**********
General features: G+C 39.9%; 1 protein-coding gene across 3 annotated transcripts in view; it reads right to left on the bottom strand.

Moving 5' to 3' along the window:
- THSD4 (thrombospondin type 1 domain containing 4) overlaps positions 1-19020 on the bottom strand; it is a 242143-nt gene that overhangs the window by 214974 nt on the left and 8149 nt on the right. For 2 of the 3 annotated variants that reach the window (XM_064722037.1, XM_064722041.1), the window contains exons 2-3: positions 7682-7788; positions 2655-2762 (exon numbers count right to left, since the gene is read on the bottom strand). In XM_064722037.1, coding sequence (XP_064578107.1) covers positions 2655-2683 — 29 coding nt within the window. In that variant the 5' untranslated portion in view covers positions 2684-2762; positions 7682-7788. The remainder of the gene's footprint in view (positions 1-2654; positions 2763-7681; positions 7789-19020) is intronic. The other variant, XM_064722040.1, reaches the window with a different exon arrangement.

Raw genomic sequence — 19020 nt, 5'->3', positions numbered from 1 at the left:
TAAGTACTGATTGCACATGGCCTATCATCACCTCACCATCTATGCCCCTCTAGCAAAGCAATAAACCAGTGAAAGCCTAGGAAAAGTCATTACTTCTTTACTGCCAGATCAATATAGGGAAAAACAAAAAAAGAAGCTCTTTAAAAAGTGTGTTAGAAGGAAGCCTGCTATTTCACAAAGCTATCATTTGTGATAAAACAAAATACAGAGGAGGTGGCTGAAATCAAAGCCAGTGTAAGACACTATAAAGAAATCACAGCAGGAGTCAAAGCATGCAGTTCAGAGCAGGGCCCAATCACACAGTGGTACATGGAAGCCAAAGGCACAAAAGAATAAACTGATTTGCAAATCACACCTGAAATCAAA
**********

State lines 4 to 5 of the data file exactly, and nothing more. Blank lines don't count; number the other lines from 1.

Raw genomic sequence — 19020 nt, 5'->3', positions numbered from 1 at the left:
TAAGTACTGATTGCACATGGCCTATCATCACCTCACCATCTATGCCCCTCTAGCAAAGCAATAAACCAGTGAAAGCCTAGGAAAAGTCATTACTTCTTTACTGCCAGATCAATATAGGGAAAAACAAAAAAAGAAGCTCTTTAAAAAGTGTGTTAGAAGGAAGCCTGCTATTTCACAAAGCTATCATTTGTGATAAAACAAAATACAGAGGAGGTGGCTGAAATCAAAGCCAGTGTAAGACACTATAAAGAAATCACAGCAGGAGTCAAAGCATGCAGTTCAGAGCAGGGCCCAATCACACAGTGGTACATGGAAGCCAAAGGCACAAAAGAATAAACTGATTTGCAAATCACACCTGAAATCAAA